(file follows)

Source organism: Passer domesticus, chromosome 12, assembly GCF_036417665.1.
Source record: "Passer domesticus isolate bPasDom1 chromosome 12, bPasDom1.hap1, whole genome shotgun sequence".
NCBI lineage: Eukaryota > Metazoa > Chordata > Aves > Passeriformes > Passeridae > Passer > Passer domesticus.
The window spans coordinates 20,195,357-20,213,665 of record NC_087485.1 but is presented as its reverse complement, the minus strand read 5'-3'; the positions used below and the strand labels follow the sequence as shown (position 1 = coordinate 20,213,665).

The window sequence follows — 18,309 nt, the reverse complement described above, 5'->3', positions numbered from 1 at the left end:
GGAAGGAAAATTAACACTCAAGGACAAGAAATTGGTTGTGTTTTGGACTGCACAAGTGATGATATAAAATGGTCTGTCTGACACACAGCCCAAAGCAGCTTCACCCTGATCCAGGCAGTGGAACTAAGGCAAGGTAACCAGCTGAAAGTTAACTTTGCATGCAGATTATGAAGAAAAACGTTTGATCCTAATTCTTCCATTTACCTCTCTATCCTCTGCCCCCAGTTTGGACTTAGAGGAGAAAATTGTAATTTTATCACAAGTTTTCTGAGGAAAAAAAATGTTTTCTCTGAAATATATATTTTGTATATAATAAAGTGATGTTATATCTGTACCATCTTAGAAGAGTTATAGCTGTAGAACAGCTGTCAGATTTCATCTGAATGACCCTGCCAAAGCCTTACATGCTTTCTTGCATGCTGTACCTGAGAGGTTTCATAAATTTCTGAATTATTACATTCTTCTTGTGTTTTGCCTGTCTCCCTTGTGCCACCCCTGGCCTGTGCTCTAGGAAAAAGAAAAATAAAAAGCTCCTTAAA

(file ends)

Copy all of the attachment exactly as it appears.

Source organism: Passer domesticus, chromosome 12, assembly GCF_036417665.1.
Source record: "Passer domesticus isolate bPasDom1 chromosome 12, bPasDom1.hap1, whole genome shotgun sequence".
NCBI lineage: Eukaryota > Metazoa > Chordata > Aves > Passeriformes > Passeridae > Passer > Passer domesticus.
The window spans coordinates 20,195,357-20,213,665 of record NC_087485.1 but is presented as its reverse complement, the minus strand read 5'-3'; the positions used below and the strand labels follow the sequence as shown (position 1 = coordinate 20,213,665).

The window sequence follows — 18,309 nt, the reverse complement described above, 5'->3', positions numbered from 1 at the left end:
GGAAGGAAAATTAACACTCAAGGACAAGAAATTGGTTGTGTTTTGGACTGCACAAGTGATGATATAAAATGGTCTGTCTGACACACAGCCCAAAGCAGCTTCACCCTGATCCAGGCAGTGGAACTAAGGCAAGGTAACCAGCTGAAAGTTAACTTTGCATGCAGATTATGAAGAAAAACGTTTGATCCTAATTCTTCCATTTACCTCTCTATCCTCTGCCCCCAGTTTGGACTTAGAGGAGAAAATTGTAATTTTATCACAAGTTTTCTGAGGAAAAAAAATGTTTTCTCTGAAATATATATTTTGTATATAATAAAGTGATGTTATATCTGTACCATCTTAGAAGAGTTATAGCTGTAGAACAGCTGTCAGATTTCATCTGAATGACCCTGCCAAAGCCTTACATGCTTTCTTGCATGCTGTACCTGAGAGGTTTCATAAATTTCTGAATTATTACATTCTTCTTGTGTTTTGCCTGTCTCCCTTGTGCCACCCCTGGCCTGTGCTCTAGGAAAAAGAAAAATAAAAAGCTCCTTAAA